Bernese Mountain Dogs

Breed Information, Health Care, and Training

If you want a big, beautiful, playful and trainable dog that is great for first-time dog trainers and families, then you will want to consider the Bernese Mountain Dog. This old breed of gentle giant is highly adaptable, and generally easy to please.

Jump to:  Breed History, Appearance, Temperament, Health Issues, or Training.

Breed History – Bernese Mountain Dog

The original history of the Bernese Mountain Dog is somewhat lost in time, partly due to the fact that they are believed to have existed for about 2,000 years. Back in the days of yore, they were employed as farm labor dogs. They regained popularity in the early 1900s thanks to the farming breeders of Bern, who went to the trouble to revive the Bernese Mountain Dog breed from the brink of extinction.

A couple of decades later, an American farmer championed the cause of having the Bernese Mountain Dog registered with the American Kennel Club, and they’ve been popular in the American market ever since.

Appearance – Bernese Mountain Dog

Huge, fluffy, friendly-faced, and happy – these are a few obvious words that come to mind as soon as you lay eyes on a Bernese Mountain Dog. Their black coat is glossy, with patches of white on the chest and feet, and brown markings on the face. It is extremely rare to see markings on a Bernese Mountain Dog other than what I’ve just described.

This very thick double coat makes the Bernese Mountain Dog excellent for people who live in cold climates, and a poor choice for those who live in a hot, arid place. The coat of a Bernese Mountain Dog sheds excessively, especially during changing seasons.

A fully-grown Bernese Mountain Dog will be about two feet tall and weigh anywhere between 85 and 165 pounds. Obviously, you don’t want a dog that large in a small apartment.

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Social Temperament – Bernese Mountain Dog

The temperament of a Bernese Mountain Dog is, in a word, perfect. They are sweet, gentle, excellent with children, and highly affectionate. They are often employed by nursing homes, hospitals, and in other uses as therapy dogs.

As with any breed of dog that bonds this closely with humans, you need to make sure to prevent separation anxiety. This is not a breed of dog that should be left outdoors alone for any length of time, nor is it a good breed for a single person who works away from home during the day. A Bernese Mountain Dog should be near a human almost 24 hours a day. If he is not, behavior problems are almost certain to arise, including potentially destructive behaviors.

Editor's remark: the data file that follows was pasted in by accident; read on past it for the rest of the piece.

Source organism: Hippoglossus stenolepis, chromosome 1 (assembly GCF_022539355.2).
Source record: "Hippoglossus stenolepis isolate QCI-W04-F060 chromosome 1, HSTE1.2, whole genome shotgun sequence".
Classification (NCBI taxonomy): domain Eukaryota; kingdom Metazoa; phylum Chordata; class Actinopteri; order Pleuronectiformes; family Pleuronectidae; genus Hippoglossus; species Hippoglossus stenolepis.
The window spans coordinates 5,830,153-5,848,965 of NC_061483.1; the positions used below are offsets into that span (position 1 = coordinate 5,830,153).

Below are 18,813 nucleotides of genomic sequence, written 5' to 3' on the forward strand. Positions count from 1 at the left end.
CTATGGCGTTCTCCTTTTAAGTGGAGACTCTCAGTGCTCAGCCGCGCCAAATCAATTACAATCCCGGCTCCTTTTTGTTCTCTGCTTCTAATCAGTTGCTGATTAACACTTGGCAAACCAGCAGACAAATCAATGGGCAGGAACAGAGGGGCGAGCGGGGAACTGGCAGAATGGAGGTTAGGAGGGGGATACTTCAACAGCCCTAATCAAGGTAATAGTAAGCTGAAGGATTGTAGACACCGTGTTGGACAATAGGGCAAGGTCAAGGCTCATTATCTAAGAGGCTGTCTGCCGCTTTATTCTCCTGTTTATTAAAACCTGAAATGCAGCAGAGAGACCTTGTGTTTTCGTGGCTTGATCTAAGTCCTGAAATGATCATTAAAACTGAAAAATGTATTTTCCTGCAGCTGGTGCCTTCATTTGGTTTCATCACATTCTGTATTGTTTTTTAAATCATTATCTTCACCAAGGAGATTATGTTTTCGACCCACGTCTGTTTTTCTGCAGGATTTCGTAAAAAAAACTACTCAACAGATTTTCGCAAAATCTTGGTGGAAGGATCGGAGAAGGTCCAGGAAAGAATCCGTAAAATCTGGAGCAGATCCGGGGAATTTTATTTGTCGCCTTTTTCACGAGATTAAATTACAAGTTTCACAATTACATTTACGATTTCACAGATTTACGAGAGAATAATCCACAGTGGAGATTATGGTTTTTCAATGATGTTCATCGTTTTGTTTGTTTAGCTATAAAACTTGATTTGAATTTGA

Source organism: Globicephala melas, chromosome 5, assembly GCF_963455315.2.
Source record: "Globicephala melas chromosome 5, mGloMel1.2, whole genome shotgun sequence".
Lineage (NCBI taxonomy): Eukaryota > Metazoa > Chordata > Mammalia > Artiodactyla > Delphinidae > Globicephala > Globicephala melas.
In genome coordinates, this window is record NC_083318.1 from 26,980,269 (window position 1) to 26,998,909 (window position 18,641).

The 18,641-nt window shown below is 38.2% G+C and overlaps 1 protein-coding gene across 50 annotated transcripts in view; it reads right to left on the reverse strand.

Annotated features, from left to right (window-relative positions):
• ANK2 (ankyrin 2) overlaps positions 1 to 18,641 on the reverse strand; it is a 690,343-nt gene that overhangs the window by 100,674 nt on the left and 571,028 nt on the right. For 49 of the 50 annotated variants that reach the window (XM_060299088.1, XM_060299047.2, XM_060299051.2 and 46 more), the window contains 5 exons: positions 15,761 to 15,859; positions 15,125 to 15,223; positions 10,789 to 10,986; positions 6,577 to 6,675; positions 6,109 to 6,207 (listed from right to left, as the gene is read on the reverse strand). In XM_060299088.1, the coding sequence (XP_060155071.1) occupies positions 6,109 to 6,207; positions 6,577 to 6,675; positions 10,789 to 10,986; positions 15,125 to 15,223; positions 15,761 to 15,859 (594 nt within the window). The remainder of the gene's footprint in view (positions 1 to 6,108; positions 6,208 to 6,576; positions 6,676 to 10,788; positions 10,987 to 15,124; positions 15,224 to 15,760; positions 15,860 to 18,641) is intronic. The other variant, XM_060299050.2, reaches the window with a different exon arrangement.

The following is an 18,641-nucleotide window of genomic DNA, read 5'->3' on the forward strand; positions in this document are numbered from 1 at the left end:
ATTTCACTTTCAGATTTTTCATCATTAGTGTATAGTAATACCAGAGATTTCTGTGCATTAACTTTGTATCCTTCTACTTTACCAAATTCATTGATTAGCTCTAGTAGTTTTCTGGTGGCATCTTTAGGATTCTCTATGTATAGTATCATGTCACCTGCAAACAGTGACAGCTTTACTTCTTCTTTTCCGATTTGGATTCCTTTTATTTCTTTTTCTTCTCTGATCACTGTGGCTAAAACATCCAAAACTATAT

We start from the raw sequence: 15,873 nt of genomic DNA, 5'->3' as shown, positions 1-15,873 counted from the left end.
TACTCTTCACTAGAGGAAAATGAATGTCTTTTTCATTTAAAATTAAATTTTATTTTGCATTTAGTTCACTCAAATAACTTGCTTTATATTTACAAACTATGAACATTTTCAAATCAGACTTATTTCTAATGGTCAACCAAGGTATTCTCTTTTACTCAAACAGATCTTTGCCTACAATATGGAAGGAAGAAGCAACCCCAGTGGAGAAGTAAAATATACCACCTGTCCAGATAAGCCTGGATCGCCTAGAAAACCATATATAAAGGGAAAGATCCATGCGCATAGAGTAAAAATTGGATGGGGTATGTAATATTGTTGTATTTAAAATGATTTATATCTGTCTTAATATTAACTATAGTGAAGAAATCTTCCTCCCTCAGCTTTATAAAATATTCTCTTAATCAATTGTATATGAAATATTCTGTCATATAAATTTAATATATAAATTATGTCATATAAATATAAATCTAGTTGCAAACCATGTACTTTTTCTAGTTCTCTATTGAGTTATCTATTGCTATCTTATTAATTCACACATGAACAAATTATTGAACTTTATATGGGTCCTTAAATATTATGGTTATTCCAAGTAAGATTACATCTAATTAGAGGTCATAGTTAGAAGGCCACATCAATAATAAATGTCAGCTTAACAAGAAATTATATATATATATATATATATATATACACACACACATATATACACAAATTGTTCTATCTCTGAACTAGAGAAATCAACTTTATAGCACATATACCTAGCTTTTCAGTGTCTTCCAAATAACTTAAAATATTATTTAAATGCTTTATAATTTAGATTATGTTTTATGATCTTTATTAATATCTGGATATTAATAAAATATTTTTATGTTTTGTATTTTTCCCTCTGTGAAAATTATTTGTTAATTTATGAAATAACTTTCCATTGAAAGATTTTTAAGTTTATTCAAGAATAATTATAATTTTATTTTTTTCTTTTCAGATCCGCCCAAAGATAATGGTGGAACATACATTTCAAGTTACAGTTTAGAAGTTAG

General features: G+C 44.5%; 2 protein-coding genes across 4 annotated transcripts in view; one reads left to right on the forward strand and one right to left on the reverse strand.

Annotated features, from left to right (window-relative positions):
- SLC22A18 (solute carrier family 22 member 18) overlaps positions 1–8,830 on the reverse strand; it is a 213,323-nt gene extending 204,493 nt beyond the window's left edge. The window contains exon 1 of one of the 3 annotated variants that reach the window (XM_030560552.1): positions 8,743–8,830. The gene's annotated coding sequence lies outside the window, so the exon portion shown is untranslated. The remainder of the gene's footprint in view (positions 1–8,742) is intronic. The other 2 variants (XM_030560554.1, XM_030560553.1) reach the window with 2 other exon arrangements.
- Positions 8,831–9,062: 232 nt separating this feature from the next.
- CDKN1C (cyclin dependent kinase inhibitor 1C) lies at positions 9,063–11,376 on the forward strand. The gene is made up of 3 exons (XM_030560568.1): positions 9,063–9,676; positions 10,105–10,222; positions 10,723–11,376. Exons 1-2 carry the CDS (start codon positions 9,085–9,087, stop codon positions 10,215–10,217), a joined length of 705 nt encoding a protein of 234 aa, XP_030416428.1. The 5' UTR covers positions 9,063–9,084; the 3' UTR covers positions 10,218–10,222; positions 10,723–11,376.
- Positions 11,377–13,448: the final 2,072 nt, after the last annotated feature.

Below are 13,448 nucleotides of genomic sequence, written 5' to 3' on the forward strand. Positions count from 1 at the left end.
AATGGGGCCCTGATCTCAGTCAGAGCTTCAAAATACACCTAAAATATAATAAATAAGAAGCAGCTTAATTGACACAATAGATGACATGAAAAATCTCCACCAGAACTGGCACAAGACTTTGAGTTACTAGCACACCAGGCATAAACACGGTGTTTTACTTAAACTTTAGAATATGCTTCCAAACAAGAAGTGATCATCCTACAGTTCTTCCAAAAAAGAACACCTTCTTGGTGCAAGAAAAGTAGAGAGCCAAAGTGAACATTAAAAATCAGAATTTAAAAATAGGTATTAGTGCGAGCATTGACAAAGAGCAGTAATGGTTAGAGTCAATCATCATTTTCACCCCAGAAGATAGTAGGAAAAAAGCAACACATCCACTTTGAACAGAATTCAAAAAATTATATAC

Although rather calm, a Bernese Mountain Dog is not a lazy dog. He was bred for work, and needs exercise on a daily basis. A Bernese Mountain Dog will crave time outdoors, and should be walked as often as possible, and taken to outdoor play time at the park or in the woods.

This breed of dog should also be given adequate puppy socialization training in order to learn how to respond to other animals.

Unique Health Problems – Bernese Mountain Dog

The Bernese Mountain Dog breed does not live a very long life. The expected life span is only about 7 to 12 years, with a particularly high rate of death because of cancer. The Bernese Mountain Dog also suffers from afflictions that are relatively common to all breeds of dogs, but especially common to this breed.

Here’s what you need to be aware of:

  • Hip Dysplasia, which is occasionally painful and leads to arthritis if not treated with surgery.
  • Cancer is very common, both in the lymph nodes and bones. About half of all Bernese Mountain Dogs die of cancer.
  • Both of these risks can be reduced by giving the best possible dog food and diet.

Training – Bernese Mountain Dog

The Bernese Mountain Dog is very trainable and intelligent; however, their minds don’t move as quickly as some other breeds. Therefore, you’ll need to give Bernese Mountain Dogs time to think during training.

That being said, simply follow my instructions in various articles about basic behavioral training and obedience training, and your Bernese Mountain Dog will catch on fine.

In particular, never use any harsh correction methods with a Bernese Mountain Dog. They will take this to heart immediately, resulting in a dog with low confidence.

Clicker training is an excellent training tool for Bernese Mountain Dog; they respond to it brilliantly.

As a breed that was developed for work, a Bernese Mountain Dog should be given extensive training. You can feel free to find ways to train your Bernese Mountain Dog for work around the house or farm. They are strong enough to pull carts, so keep that in mind when you are deciding how much exercise your Bernese Mountain Dog should have.

Other notes about training a Bernese Mountain Dog:

  • As sociable as Bernese Mountain Dogs are, you’ll want to discourage them from jumping up on people, starting when they’re small.
  • If you don’t start leash training with your Bernese Mountain Dog ASAP, you may find yourself being dragged around by this humongous dog.

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